Rep. Bill Johnson (R-OH): “Finally, the President renewed his call for a so called ‘all of the above’ energy policy while simultaneously attacking America’s cheapest and most reliable source of energy – coal. His anti-energy policies continue to ignore America’s vast natural resources like natural gas and coal, and the millions of jobs that go with harvesting them. His war on coal, and his rejection of a job-creating energy project like the Keystone XL Pipeline are perfect examples of his failed policies.”
Rep. Nick J. Rahall (D-WV): “But, on the energy front, he is absolutely wrong in his misguided efforts to circumvent the Congress with unilateral regulatory actions that will result in job loss, especially when it comes to the EPA’s unfair and inequitable treatment of coal mining in Appalachia, which the Congress and the courts are rightly resisting. I intend to keep on doing all that I can to promote coal and keep our miners on the job producing affordable energy for the Nation.”
Rep. Phil Gingrey (R-GA): “President Obama pledged in 2011 to review all federal regulations and remove burdensome ones that inhibit job creation and economic growth. Instead, our nation’s job creators have been handed a ‘regulation wave’ from federal agencies, most notably the Environmental Protection Agency. In Georgia alone, the EPA’s war on coal has already forced plant closures around the state, resulting in the loss of 500 jobs.”
State of the Union address: Will Obama back coal? (Sponsor content)
“This is America – we figured out how to put a man on the moon in 10 years. You tell me we can’t find a way to burn coal that we mine right here in the United States of America and make it work.”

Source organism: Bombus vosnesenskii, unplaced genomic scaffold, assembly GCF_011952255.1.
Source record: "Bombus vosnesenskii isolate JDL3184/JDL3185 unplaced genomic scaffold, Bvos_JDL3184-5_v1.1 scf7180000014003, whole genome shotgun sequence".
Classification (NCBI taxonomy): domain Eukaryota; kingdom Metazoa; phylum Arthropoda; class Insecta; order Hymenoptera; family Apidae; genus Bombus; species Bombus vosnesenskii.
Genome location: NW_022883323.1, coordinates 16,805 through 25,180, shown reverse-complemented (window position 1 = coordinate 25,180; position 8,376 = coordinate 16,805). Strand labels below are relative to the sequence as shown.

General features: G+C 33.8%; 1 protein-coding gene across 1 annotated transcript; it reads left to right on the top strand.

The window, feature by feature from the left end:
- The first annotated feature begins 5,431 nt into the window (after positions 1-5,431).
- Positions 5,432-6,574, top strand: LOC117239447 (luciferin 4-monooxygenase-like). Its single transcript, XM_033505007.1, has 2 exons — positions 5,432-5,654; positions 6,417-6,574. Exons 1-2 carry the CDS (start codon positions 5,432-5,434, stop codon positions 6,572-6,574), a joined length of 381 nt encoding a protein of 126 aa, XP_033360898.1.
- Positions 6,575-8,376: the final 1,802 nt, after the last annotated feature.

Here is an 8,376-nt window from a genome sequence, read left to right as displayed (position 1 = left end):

A recent story coming from Ohio State University shows that, as it turns out, candidate Obama was on the right track. The Columbus Dispatch reports, “Ohio State University researchers say they have developed a way to create energy using coal while capturing 99 percent of carbon dioxide. The trick, they say, is not burning the fossil fuel, but using a chemical reaction to draw its energy.”
“This, they say, is a huge step toward the promise of “clean coal,” something President Barack Obama has touted as the future of energy production in the United States.”
While commitment to fully implementing 21st Century coal-based electricity seems to have wavered from the current administration, it’s clear that American ingenuity and know-how will continue to produce major developments in clean coal technologies for years to come.
U.S. Secretary of State John Kerry waded cautiously into the debate surrounding the planned Keystone XL oil pipeline during last week's meetings with his Canadian counterpart. Supporters describe the project as a panacea for a U.S. economy moving further away from overseas oil markets. Opponents, however, view the project as representative of the problems associated with a carbon-heavy economy. Kerry, seen as a supporter of pro-green regulations, said he wasn't getting into the merits of the project, but would make an announcement soon. Provincial leaders in Canada, however, may have already started preparing for a no vote.